Kudos to Fast Company (issue: April, 2004) for putting a human face on the complex and controversial issue of outsourcing.
And, jeers to Michael Mullarkey, CEO of Workstream, Inc., a Canadian-based tech company, for saying "I'm paying $65,000 Canadian for developers that were making $147,000 [in California], and they're smiling ear to ear. People are a dime a dozen." (Quoted in the same Fast Company article)
I highly doubt that anyone working for a CEO who views people as a commodity is truly "smiling ear to ear." Workstream's website bills it as a "full talent management solution" and "the business of people" and "targets the major stakeholders in building employment relationships." Hmmmm ... someone's not walking the talk.
Compare this leadership Neaderthal to Costco's CEO Jim Sinegal who refuses to ship his call center offshore because he doesn't think it would create the right image in the minds of his customers and employees.
As some economists have noted, offshoring stops making sense when everyone is doing it. Not only does the cost advantage go away, but so also do the customers who no longer have salaries and money to buy the products and services made by all the cheap labor.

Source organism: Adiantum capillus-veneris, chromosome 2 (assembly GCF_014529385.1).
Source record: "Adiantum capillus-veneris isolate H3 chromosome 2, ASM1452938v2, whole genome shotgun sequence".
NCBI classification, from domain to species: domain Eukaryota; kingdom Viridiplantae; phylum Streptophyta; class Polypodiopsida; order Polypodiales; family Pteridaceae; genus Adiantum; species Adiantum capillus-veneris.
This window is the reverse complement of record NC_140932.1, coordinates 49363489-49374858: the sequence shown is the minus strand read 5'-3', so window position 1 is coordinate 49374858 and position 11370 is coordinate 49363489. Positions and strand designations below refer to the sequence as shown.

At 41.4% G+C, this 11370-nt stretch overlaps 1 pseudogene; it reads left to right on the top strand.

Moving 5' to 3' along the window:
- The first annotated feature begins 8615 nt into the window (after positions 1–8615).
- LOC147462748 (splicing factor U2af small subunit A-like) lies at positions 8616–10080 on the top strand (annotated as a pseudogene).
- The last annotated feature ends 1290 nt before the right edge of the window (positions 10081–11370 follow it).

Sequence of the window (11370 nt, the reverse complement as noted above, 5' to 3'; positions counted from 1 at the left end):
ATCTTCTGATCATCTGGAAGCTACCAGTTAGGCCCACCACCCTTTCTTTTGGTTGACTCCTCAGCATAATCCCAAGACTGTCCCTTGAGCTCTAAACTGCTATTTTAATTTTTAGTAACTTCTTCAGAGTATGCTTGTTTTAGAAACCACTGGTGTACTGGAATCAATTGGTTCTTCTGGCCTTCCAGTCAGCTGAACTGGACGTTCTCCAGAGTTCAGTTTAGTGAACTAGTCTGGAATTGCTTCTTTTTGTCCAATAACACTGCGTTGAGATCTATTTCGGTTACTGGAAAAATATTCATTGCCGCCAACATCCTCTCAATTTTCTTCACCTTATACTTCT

In freshman economics, I learned the principle of ceteris paribus (defined as "With all other factors or things remaining the same.") However, the most important part of this principle is that it doesn't happen. All other things are never ever the same. You can't change one thing and hope that nothing else changes. All actions have reactions. And most of us are having the same corporate reaction these days: they (big corporations) just don't care about us as employees or as customers. Even Delta Airlines, once a paragon of service, is now rated #14!
The Fast Company article states that 1,000,000 Americans have had their jobs sent offshore. Think about the math. That probably turns into 5,000,000 close family members, 25,000,000 friends and relatives, and 100,000,000 friends, relatives, neighbors and working associates still sitting at their desks wondering when it's their turn. One contagious strategic decision is spreading a virus that affects one third of our population.
Are more cheap goods really worth this?